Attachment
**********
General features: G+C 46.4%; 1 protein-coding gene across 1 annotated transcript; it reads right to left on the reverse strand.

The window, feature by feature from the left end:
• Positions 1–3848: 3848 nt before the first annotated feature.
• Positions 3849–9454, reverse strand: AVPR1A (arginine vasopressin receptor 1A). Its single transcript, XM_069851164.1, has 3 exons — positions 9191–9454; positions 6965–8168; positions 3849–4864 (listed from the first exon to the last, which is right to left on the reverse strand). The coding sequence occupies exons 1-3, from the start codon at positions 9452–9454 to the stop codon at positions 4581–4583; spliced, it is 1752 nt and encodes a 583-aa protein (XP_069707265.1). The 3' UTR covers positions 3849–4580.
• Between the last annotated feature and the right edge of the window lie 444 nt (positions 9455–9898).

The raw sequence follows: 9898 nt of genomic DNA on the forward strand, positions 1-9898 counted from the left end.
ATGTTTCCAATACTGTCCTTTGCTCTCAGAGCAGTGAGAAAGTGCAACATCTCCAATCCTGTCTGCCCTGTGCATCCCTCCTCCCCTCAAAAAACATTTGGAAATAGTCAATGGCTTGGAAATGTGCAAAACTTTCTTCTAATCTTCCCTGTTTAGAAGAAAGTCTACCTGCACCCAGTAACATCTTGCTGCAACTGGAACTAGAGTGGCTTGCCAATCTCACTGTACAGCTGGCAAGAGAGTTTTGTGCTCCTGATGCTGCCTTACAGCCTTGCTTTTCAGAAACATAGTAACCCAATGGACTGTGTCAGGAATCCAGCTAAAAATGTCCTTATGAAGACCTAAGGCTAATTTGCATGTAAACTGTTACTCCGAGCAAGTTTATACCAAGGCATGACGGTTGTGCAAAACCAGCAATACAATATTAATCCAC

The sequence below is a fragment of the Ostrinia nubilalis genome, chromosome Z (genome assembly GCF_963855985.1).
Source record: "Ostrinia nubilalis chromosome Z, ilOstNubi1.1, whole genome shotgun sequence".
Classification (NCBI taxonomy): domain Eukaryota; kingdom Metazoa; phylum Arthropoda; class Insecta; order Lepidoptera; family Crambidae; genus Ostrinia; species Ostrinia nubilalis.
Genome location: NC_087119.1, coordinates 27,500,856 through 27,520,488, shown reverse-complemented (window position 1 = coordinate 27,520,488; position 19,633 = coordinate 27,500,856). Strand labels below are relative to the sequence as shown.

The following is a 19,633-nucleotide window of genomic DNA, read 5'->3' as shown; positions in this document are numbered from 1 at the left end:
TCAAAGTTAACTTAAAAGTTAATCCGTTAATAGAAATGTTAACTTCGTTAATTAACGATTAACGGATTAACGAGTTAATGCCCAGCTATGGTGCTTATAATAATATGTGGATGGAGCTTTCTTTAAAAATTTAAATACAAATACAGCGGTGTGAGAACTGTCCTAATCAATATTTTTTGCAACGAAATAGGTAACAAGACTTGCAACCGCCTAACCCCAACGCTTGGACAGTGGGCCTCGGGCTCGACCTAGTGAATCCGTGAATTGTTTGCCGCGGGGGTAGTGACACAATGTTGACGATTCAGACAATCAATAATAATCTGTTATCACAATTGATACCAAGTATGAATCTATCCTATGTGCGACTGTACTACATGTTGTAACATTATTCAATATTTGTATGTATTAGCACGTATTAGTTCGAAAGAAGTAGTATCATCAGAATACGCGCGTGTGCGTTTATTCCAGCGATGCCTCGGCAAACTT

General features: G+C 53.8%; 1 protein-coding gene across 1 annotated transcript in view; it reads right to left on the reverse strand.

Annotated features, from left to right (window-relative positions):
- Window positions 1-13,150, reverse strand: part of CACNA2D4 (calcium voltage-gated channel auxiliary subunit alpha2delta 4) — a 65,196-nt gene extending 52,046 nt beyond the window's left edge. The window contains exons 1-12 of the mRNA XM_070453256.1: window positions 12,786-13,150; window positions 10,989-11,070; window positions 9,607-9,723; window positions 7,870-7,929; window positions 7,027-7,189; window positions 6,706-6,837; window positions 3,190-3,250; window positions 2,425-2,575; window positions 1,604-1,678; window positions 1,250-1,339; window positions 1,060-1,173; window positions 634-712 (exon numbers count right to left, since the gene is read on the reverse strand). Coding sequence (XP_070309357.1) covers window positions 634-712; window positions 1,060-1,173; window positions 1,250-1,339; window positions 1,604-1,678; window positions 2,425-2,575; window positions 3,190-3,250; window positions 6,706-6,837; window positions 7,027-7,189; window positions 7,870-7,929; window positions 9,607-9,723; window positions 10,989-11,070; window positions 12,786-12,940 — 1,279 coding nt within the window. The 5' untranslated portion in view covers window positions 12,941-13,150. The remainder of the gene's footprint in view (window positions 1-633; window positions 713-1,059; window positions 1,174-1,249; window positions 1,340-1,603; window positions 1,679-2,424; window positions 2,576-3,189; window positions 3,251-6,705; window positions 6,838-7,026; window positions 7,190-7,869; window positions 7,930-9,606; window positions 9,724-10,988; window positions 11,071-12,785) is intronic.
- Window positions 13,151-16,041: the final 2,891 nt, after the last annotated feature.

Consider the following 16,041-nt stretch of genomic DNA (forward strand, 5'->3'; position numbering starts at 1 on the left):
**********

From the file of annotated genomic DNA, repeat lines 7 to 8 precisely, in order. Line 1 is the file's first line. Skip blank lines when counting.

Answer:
ATGTTTCCAATACTGTCCTTTGCTCTCAGAGCAGTGAGAAAGTGCAACATCTCCAATCCTGTCTGCCCTGTGCATCCCTCCTCCCCTCAAAAAACATTTGGAAATAGTCAATGGCTTGGAAATGTGCAAAACTTTCTTCTAATCTTCCCTGTTTAGAAGAAAGTCTACCTGCACCCAGTAACATCTTGCTGCAACTGGAACTAGAGTGGCTTGCCAATCTCACTGTACAGCTGGCAAGAGAGTTTTGTGCTCCTGATGCTGCCTTACAGCCTTGCTTTTCAGAAACATAGTAACCCAATGGACTGTGTCAGGAATCCAGCTAAAAATGTCCTTATGAAGACCTAAGGCTAATTTGCATGTAAACTGTTACTCCGAGCAAGTTTATACCAAGGCATGACGGTTGTGCAAAACCAGCAATACAATATTAATCCAC

The sequence below is a fragment of the Ostrinia nubilalis genome, chromosome Z (genome assembly GCF_963855985.1).